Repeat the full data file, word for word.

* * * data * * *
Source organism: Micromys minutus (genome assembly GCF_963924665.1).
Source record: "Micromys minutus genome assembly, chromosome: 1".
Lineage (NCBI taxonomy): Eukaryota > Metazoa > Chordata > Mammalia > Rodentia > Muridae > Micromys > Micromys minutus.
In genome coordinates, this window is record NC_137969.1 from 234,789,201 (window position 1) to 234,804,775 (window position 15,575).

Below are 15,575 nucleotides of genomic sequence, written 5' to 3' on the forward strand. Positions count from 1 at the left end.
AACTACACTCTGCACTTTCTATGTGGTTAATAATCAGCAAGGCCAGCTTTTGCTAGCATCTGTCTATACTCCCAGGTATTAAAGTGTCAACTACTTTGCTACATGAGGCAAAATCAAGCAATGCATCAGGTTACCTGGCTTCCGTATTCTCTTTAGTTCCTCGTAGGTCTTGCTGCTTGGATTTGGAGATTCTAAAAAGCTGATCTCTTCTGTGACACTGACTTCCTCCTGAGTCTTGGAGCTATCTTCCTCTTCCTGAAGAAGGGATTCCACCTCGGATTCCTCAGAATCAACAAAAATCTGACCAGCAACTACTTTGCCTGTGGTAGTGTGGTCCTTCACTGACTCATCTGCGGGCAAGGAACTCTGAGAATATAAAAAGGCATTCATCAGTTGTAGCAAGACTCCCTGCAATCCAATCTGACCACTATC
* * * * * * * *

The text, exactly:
Source organism: Micromys minutus (genome assembly GCF_963924665.1).
Source record: "Micromys minutus genome assembly, chromosome: 1".
Lineage (NCBI taxonomy): Eukaryota > Metazoa > Chordata > Mammalia > Rodentia > Muridae > Micromys > Micromys minutus.
In genome coordinates, this window is record NC_137969.1 from 234,789,201 (window position 1) to 234,804,775 (window position 15,575).

Below are 15,575 nucleotides of genomic sequence, written 5' to 3' on the forward strand. Positions count from 1 at the left end.
AACTACACTCTGCACTTTCTATGTGGTTAATAATCAGCAAGGCCAGCTTTTGCTAGCATCTGTCTATACTCCCAGGTATTAAAGTGTCAACTACTTTGCTACATGAGGCAAAATCAAGCAATGCATCAGGTTACCTGGCTTCCGTATTCTCTTTAGTTCCTCGTAGGTCTTGCTGCTTGGATTTGGAGATTCTAAAAAGCTGATCTCTTCTGTGACACTGACTTCCTCCTGAGTCTTGGAGCTATCTTCCTCTTCCTGAAGAAGGGATTCCACCTCGGATTCCTCAGAATCAACAAAAATCTGACCAGCAACTACTTTGCCTGTGGTAGTGTGGTCCTTCACTGACTCATCTGCGGGCAAGGAACTCTGAGAATATAAAAAGGCATTCATCAGTTGTAGCAAGACTCCCTGCAATCCAATCTGACCACTATC